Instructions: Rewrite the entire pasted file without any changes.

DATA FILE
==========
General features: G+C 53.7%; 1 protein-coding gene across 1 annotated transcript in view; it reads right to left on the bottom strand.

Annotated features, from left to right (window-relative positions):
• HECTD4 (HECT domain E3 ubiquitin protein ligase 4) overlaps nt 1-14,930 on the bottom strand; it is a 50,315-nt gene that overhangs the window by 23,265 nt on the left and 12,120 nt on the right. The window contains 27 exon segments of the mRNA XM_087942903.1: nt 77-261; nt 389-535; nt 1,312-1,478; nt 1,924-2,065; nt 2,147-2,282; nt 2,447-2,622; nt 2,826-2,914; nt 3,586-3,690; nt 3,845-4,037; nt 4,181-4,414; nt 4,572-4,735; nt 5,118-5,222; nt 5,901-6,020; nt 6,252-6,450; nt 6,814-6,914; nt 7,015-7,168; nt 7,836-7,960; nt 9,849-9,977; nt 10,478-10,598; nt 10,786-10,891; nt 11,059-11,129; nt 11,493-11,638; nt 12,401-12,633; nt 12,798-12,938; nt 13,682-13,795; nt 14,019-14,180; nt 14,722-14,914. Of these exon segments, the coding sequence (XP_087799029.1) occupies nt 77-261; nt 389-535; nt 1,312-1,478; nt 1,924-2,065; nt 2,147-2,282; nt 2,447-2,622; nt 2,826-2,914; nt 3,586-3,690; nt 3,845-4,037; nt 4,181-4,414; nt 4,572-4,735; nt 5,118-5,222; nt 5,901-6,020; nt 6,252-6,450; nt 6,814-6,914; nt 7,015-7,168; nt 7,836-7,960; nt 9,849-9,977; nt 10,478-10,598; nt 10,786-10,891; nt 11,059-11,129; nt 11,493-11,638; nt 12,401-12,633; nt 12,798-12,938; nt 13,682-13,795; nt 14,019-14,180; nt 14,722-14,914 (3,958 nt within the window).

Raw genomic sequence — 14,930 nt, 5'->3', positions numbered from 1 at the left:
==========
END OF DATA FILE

General features: G+C 53.7%; 1 protein-coding gene across 1 annotated transcript in view; it reads right to left on the bottom strand.

Annotated features, from left to right (window-relative positions):
• HECTD4 (HECT domain E3 ubiquitin protein ligase 4) overlaps nt 1-14,930 on the bottom strand; it is a 50,315-nt gene that overhangs the window by 23,265 nt on the left and 12,120 nt on the right. The window contains 27 exon segments of the mRNA XM_087942903.1: nt 77-261; nt 389-535; nt 1,312-1,478; nt 1,924-2,065; nt 2,147-2,282; nt 2,447-2,622; nt 2,826-2,914; nt 3,586-3,690; nt 3,845-4,037; nt 4,181-4,414; nt 4,572-4,735; nt 5,118-5,222; nt 5,901-6,020; nt 6,252-6,450; nt 6,814-6,914; nt 7,015-7,168; nt 7,836-7,960; nt 9,849-9,977; nt 10,478-10,598; nt 10,786-10,891; nt 11,059-11,129; nt 11,493-11,638; nt 12,401-12,633; nt 12,798-12,938; nt 13,682-13,795; nt 14,019-14,180; nt 14,722-14,914. Of these exon segments, the coding sequence (XP_087799029.1) occupies nt 77-261; nt 389-535; nt 1,312-1,478; nt 1,924-2,065; nt 2,147-2,282; nt 2,447-2,622; nt 2,826-2,914; nt 3,586-3,690; nt 3,845-4,037; nt 4,181-4,414; nt 4,572-4,735; nt 5,118-5,222; nt 5,901-6,020; nt 6,252-6,450; nt 6,814-6,914; nt 7,015-7,168; nt 7,836-7,960; nt 9,849-9,977; nt 10,478-10,598; nt 10,786-10,891; nt 11,059-11,129; nt 11,493-11,638; nt 12,401-12,633; nt 12,798-12,938; nt 13,682-13,795; nt 14,019-14,180; nt 14,722-14,914 (3,958 nt within the window).

Raw genomic sequence — 14,930 nt, 5'->3', positions numbered from 1 at the left: